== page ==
Birds, Bats and Badger fun at the Wildlife Hide
We have been keeping an eye on the action at our new wildlife evening hide, to give you fortnightly updates since we cannot welcome any visitors yet. There has been plenty of action over the course of May. As we have moved location there is much more bird life, and of course the Wood mice and Bank Vole have moved in underneath the platform, scurrying around under the Badgers feet to pick up peanuts.
Great Spotted Woodpecker
As the garden birds now have young in nests, birds like the Blackbird, Chaffinch, and Great Spotted Woodpecker are taking advantage of the extra food being put out for the mammals. It does mean close-up views of these birds as well as listening to their evening chorus before they settle down for the night. A local Cuckoo has also been heard a few nights from the hide and Woodcock as the sun sets, roding overhead. Whilst watched Woodcock, Bats have emerged to feed on the flies amongst the trees.
Lactating Female Badger
We have been closely watching in hope of seeing any Badger cubs that should now be emerging and exploring their surroundings. A shy female Badger has been coming in early in the evenings and is extremely cautious of new smells. One of our night cameras confirmed that she is indeed feeding cubs somewhere, so we hope she brings her young to the hide soon. Badgers love to climb, dig, and explore so a few new logs and obstacles have been added to the feeding area to make searching for food a little more challenging. One of these is a heavy log with a hole in the centre, proving a bit tricky for the Badgers to get their head into. It has been amusing to see them determined to find the hidden peanuts and make them stay for longer viewing.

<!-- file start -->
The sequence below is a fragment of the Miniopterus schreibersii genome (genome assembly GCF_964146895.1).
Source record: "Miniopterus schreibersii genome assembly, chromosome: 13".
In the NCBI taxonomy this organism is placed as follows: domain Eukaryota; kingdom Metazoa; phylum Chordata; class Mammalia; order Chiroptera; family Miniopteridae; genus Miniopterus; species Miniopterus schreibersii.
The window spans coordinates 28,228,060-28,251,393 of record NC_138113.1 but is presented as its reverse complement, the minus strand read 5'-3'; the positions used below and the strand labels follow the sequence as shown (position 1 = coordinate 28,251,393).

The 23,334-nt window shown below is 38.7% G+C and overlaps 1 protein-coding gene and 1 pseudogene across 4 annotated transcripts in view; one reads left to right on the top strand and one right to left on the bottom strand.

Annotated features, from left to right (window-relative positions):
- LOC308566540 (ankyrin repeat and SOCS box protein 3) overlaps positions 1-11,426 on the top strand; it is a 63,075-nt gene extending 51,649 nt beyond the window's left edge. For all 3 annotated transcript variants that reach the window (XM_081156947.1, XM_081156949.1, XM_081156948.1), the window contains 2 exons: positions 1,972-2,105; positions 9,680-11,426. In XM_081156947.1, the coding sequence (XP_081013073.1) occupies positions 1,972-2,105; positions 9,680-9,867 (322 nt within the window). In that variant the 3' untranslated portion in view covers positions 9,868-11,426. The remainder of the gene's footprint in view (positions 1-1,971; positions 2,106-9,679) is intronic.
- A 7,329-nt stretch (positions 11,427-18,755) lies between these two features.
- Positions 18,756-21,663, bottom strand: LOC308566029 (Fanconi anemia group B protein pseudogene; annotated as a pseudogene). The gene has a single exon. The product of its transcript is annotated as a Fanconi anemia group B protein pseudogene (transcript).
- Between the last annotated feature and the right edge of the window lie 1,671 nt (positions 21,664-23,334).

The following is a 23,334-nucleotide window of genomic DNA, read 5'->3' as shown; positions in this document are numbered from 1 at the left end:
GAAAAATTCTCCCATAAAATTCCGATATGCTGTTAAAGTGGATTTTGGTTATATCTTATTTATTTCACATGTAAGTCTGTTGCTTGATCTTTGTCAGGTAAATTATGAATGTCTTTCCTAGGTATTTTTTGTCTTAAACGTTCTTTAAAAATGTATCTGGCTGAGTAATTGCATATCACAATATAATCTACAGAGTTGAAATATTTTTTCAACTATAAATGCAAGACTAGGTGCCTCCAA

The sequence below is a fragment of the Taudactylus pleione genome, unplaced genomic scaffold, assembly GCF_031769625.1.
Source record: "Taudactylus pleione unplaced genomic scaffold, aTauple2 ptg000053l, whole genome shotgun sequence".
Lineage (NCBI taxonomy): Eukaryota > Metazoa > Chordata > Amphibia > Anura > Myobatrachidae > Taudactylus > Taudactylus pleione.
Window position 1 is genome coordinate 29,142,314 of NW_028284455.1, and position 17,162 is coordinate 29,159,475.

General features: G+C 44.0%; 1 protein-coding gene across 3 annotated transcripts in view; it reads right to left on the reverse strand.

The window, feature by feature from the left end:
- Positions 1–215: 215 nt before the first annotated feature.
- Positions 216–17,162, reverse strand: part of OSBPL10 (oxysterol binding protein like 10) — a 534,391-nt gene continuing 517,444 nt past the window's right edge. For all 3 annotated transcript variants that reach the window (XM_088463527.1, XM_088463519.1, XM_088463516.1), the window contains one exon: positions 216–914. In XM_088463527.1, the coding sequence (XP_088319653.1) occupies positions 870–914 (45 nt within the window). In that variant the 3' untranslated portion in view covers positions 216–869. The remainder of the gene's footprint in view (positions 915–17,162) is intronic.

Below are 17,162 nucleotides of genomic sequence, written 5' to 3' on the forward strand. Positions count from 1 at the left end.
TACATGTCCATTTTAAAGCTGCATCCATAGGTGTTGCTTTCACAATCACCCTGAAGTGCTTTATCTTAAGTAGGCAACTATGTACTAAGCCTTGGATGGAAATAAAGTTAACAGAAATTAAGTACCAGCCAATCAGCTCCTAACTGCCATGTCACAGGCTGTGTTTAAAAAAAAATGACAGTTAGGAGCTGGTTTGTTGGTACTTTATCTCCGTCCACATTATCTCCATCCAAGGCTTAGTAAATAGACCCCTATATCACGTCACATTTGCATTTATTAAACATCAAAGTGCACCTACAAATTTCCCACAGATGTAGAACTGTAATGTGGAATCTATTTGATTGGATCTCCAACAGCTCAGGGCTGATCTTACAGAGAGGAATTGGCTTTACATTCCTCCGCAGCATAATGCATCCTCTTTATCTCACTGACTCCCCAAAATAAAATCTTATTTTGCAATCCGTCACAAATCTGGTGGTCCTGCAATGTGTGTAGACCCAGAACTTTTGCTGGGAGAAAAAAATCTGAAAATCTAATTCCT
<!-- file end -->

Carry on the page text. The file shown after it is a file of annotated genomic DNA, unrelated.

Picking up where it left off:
Determind to get the peanuts! (it wasn’t stuck, don’t worry)
Our Pine Martens have been a little quieter, but the regular male teased the birds one evening when it followed a woodpecker up the trees before acrobatically jumping across the trees. Our night cameras have seen a few sightings, with these two in at the same time. Possibly two of last year’s young or a couple of adults that know each other. It is hard to tell just from this image, but it doesn’t seem to be young from this year.
We shall of course be keeping an eye over the next two weeks and return with an update. You can find our blog through the Speyside Wildlife website or follow us on social media for updates.
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